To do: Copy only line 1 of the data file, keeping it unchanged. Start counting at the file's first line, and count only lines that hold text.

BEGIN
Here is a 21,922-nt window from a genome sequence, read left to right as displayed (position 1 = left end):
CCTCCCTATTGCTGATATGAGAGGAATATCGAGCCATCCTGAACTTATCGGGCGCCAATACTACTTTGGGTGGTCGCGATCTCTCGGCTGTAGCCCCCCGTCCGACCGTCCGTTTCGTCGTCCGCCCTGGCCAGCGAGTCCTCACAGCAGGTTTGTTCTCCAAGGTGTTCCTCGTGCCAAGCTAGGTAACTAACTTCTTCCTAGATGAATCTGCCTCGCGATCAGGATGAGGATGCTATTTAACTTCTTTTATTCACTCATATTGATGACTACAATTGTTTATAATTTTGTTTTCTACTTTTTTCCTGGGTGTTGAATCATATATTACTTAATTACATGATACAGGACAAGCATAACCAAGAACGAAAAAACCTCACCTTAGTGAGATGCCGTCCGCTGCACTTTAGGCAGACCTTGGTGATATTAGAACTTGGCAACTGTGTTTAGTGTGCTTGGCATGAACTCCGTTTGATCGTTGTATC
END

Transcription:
Here is a 21,922-nt window from a genome sequence, read left to right as displayed (position 1 = left end):